Interview: Amos Oz
The grand old man of the Israeli literary scene talks about Gaza, family and why Zionism’s founding fathers would barely recognise the modern Jewish state
Amos Oz was in favour only of a “48-hour concentrated assault” in Gaza, and then critical of the war that Israel waged against Hamas
Israel’s most famous writer gazes reflectively at the majestic sight of the Thames at Limehouse, from which he is separated by a panoramic window. “I was angry with my mother for killing herself,” Amos Oz recalls. “It was as if she had run off with a lover without leaving us a letter.” He is explaining the genesis of A Tale of Love and Death, about his childhood, which appeared in English in 2004 and cemented his reputation as an outstanding literary talent.
He is at the London home of Deborah Owen, Oz’s literary agent, and her husband David Owen, the former Foreign Secretary. It was from here, more than a quarter of a century ago, that the now Lord Owen, along with the three other members of the “Gang of Four”, launched the Social Democratic Party.
The mix of literature and politics is appropriate. Oz was one of the founders of Peace Now and is a constant pricker of Israeli governmental consciences. While he supported his country’s retaliation against Hamas in Gaza at the end of last year, he was bitterly critical of its extension beyond a “48-hour concentrated assault not involving a land war, and the deaths of hundreds of civilians and destruction of buildings”.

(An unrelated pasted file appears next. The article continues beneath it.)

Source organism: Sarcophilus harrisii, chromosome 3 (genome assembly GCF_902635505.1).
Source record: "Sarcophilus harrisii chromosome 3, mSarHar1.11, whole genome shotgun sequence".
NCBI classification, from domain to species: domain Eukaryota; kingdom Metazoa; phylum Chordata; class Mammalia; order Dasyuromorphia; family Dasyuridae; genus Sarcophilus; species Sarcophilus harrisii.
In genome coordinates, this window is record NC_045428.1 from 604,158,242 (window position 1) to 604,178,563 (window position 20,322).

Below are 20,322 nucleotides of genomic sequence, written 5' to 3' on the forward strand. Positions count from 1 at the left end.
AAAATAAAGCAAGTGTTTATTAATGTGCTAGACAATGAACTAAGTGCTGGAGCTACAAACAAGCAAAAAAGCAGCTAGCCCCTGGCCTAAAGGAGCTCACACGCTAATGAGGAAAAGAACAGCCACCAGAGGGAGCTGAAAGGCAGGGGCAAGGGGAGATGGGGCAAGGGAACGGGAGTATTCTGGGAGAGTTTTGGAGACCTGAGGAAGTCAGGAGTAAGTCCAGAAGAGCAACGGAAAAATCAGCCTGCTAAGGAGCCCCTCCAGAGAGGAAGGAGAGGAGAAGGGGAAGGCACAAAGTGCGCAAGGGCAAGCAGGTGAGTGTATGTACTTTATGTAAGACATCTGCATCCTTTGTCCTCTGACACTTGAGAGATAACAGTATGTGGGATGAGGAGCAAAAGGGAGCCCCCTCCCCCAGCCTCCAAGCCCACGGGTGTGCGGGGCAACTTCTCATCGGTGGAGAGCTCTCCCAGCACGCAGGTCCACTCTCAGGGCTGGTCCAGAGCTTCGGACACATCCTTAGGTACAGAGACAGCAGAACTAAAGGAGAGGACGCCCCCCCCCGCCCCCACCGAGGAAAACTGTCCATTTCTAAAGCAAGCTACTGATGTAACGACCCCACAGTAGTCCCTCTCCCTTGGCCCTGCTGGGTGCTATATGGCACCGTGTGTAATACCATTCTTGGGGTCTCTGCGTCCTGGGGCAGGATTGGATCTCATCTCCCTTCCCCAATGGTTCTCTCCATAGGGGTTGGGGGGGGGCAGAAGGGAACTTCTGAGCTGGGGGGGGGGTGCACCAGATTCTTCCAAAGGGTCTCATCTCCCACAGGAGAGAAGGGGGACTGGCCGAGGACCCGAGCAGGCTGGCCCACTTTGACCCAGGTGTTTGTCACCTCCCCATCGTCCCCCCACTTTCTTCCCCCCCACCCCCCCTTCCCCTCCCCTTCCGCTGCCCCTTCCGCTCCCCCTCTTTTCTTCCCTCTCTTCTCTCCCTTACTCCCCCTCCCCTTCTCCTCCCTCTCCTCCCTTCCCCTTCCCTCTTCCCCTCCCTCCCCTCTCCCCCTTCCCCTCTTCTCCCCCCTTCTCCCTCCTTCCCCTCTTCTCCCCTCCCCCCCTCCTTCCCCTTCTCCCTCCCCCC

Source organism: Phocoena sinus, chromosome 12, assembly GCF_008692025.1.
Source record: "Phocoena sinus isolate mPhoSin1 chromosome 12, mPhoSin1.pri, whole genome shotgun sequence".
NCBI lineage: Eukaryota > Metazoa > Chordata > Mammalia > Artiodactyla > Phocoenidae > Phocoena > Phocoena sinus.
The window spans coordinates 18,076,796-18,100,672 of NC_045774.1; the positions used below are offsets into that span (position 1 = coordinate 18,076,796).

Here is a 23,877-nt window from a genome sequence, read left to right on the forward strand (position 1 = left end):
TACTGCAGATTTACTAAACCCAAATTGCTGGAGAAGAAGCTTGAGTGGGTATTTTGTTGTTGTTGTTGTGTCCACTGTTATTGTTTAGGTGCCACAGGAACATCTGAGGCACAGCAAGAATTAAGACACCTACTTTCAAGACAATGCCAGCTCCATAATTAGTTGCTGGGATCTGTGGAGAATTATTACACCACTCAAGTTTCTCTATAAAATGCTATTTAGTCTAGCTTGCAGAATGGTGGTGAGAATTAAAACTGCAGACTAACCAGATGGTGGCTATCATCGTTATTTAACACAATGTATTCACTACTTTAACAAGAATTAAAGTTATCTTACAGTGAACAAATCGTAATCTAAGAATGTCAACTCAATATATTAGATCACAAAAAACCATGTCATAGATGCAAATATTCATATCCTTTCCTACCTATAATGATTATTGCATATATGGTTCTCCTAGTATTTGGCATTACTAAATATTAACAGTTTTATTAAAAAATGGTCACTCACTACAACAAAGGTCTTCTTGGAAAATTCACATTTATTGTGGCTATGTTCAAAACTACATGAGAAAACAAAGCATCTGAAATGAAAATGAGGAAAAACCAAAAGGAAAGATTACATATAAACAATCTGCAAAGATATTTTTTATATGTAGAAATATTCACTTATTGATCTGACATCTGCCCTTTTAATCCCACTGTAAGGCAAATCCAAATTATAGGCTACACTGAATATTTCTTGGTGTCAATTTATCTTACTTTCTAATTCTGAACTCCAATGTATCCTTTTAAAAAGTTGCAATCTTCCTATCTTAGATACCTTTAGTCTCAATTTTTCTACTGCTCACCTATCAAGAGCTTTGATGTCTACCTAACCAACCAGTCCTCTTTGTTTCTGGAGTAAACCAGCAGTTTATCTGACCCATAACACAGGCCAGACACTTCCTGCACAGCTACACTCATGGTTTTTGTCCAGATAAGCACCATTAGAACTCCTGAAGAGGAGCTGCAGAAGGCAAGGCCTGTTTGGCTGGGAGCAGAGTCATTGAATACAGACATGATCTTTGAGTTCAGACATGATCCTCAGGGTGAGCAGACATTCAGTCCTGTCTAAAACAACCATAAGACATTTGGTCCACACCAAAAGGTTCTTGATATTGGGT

In the 1980s, the then Labour party leader Shimon Peres asked Oz to stand for political office, as has the left-wing Meretz party on more than one occasion. He was not to be persuaded, however. “I think I am unfit for politics,” he says.
Certainly, his finely wrought wisdom is far removed from the daily hurly-burly and hypocrisy of the political world. Literature is his medium, from journalistic essays to novels — though one should be wary of categorisation. While, for instance, most people read A Tale of Love and Darkness as a family memoir, the author himself insists it should be read as a tale.
“The definition is in the title,” he says. “A tale is a very old literary form, older than the novel and older than memoir, autobiography, history. Tales are what people have been telling each other since the dawn of speech. It erases the line between fiction and non-fiction. You throw in everything — what you have seen and what you have known; what you have invented and what you have fantasised about.
“There is a lot of invention in A Tale of Love and Darkness. There was no way I could reconstruct a dialogue that took place 60 years earlier, or the contents of a room that I hadn’t seen for 60 years. Above all, the structure is an invention. It is not chronological. The orchestration of the different sections is a work of the imagination, not of the memory.”
It was also a work which, its author says, he could not write until he had overcome his anger, not just at his mother, who committed suicide at the age of 36, but also “with my father for losing her; there must have been something wrong with him for such a perfect woman to have deserted him. And I was angry with myself, thinking that if I was a good little boy, my mother would have stayed and, because she left me, there must have been something very wrong with me.